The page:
Amazon Web Service VPC Best Practices

Amazon's Virtual Private Cloud (VPC for short) allows you to create your own private networks in the cloud. It makes the cloud behave much like a private data center with IP ranges you choose and great security features. However, as a newcomer to VPC there are a few things that will quickly suck the time out of your day and leave you wondering if it right for you. So here are a couple of best practices to get you up and running quickly:

Create Public and Private Subnets
There are cases where you might want just a private subnet, for instance if you are planning to host only applications availabe from your local network. But for most situations, you are going to want both public and private subnets. The public subnets are used to host Internet facing services like mail servers, web servers, etc. The private subnets are used to secure resources that don't need to availble from the Internet such as database servers, internal api servers, and so on. You might think, "can't I just put a private server instance in the public subnet and not give it a public IP address?" While this is possible, based on the fact that VPC Internet Gateways don't provide NAT translation, that server will never be able to connect to the Internet. Because of this, I recommend creating both private and public subnets (in multiple availability zones for redudancy) and put your public facing servers in the public subnet and your private servers in the private subnet.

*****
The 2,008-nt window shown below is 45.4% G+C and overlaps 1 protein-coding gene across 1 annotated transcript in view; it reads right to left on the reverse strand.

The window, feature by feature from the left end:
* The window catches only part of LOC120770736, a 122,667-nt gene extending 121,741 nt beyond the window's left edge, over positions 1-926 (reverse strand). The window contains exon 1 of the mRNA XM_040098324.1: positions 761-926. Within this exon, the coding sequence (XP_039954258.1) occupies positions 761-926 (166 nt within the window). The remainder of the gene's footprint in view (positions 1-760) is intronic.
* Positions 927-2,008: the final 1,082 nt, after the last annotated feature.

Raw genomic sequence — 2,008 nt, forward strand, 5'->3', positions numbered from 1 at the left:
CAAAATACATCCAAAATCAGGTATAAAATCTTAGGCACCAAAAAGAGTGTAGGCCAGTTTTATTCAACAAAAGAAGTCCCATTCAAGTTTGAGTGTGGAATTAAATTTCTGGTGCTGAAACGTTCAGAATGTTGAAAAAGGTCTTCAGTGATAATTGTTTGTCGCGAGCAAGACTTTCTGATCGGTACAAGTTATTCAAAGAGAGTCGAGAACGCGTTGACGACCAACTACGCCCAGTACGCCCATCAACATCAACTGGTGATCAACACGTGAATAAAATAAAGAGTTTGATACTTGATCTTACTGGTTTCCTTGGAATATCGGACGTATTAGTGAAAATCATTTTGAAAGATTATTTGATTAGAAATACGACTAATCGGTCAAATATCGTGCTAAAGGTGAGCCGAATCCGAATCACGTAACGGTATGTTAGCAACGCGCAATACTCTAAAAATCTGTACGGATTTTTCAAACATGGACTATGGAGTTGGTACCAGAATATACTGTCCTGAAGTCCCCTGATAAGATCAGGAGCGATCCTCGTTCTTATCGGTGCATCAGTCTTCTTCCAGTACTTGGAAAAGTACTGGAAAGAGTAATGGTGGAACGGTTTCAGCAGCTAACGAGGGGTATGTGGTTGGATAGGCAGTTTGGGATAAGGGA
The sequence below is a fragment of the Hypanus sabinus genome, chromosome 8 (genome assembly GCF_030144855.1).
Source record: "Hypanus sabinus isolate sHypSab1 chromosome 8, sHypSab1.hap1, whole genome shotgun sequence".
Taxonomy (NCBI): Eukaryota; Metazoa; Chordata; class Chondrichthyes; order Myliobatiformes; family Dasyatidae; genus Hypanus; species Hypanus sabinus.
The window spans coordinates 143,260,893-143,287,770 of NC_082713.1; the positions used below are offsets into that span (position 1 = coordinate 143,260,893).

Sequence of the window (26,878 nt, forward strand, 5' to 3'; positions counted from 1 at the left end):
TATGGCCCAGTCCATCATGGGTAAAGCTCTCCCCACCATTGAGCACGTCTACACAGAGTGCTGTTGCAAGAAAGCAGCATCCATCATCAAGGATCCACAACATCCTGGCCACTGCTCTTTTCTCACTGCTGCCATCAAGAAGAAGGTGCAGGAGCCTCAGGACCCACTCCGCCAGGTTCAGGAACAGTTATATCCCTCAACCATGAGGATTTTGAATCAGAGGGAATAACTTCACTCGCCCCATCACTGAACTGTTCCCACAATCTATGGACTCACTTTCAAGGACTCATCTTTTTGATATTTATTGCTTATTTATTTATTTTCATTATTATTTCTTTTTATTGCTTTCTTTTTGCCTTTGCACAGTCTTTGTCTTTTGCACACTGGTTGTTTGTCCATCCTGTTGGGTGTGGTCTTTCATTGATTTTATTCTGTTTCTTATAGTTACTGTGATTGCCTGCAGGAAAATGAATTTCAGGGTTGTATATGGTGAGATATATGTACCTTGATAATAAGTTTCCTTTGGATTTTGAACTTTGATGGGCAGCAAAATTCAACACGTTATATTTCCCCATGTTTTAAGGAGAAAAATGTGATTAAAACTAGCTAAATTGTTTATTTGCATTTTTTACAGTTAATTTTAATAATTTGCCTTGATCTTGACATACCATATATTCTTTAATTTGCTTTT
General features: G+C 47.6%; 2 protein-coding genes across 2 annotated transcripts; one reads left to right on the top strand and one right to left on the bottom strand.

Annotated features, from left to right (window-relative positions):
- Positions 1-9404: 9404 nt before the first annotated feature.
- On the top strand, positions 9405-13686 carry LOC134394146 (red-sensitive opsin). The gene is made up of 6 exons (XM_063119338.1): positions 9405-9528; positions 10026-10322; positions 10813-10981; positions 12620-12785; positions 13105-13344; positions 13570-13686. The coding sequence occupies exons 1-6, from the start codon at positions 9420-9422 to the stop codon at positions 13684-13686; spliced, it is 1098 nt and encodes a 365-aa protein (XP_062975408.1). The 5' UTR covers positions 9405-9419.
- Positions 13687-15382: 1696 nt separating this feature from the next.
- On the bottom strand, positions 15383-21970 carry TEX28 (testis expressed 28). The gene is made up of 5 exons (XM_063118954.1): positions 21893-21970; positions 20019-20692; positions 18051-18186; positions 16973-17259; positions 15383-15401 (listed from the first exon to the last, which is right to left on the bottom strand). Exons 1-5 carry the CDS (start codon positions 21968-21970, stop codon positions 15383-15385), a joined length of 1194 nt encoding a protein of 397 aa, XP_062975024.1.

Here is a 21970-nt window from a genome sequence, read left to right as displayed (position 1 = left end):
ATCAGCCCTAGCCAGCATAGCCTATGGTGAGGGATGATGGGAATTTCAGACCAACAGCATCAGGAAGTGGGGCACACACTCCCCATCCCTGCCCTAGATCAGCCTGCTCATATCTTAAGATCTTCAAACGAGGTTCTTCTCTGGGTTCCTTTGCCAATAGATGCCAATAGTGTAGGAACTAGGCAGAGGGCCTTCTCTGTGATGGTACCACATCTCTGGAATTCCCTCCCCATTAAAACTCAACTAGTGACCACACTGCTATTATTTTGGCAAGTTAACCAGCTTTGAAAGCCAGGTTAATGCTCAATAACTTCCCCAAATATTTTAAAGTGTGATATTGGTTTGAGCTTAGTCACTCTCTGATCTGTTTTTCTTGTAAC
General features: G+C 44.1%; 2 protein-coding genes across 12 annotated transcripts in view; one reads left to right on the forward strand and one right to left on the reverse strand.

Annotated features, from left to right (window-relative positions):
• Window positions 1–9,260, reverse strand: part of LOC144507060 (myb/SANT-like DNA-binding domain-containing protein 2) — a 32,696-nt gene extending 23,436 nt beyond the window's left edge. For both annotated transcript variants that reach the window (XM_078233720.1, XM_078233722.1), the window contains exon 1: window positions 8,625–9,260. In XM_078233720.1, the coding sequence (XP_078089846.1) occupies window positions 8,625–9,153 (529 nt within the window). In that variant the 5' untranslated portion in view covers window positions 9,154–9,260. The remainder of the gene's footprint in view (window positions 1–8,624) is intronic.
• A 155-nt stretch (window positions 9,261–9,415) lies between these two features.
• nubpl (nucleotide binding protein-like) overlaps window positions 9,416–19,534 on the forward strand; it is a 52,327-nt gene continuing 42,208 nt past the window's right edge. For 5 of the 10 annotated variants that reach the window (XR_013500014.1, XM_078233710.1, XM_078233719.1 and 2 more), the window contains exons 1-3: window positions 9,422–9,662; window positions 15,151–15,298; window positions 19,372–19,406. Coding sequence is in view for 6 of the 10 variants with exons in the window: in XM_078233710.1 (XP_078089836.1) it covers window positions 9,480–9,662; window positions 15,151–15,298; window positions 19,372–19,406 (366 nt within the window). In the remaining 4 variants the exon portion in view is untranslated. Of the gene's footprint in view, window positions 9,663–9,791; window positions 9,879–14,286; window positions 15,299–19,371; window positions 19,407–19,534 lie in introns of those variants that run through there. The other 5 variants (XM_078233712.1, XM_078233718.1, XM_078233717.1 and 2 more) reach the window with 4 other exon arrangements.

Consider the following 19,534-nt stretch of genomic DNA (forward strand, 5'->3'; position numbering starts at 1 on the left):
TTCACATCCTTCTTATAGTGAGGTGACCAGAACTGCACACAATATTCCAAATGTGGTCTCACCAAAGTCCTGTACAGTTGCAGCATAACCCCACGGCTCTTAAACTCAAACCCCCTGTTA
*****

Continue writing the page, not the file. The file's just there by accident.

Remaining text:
Providing NAT to your private Subnets
If you have followed my first best practice you will have private subnets, but they won't be able to connect to the Internet. This is because AWS doesn't provide NAT services native to the VPC offerings (it would be really nice if they would). To deal with this you need to create your own NAT instances. Amazon has a pre-built AMI to startup NAT instances. I recommend creating a few NAT instances for redudancy, and then make these instances the default route for your private subnets with a subnet or two pointed at each NAT box. Now you have Internet access for boxes in your private subnets.

Configure a Hardware VPN
VPC has a built-in service for connecting your office network to your Virtual Private Cloud over an IPSec VPN tunnel. While this certainly isn't required it will simplify your life in the long run. Once up and running, people on your local office network will be able to connect the VPC as if the resources were local. This does require that you plan your VPC subnet IP space properly so that the routing works between your office network and the cloud. You also need to make sure that you enable whatever security is necessary for your specific situation since the VPN will be providing connectivity directly to your virtual data center.

Configure a Software VPN
Even if you have created a hardware VPN, I still recommend that you create a software VPN instance in your VPC also. There are two advantages of doing this. First, it can be used to provide access to remote employees, contractors, etc. Second, it is a great redudancy for the hardware VPN should you have a failure that knocks it offline. There are several ways you can do this. I have had good results using OpenVPN to provide an SSL VPN.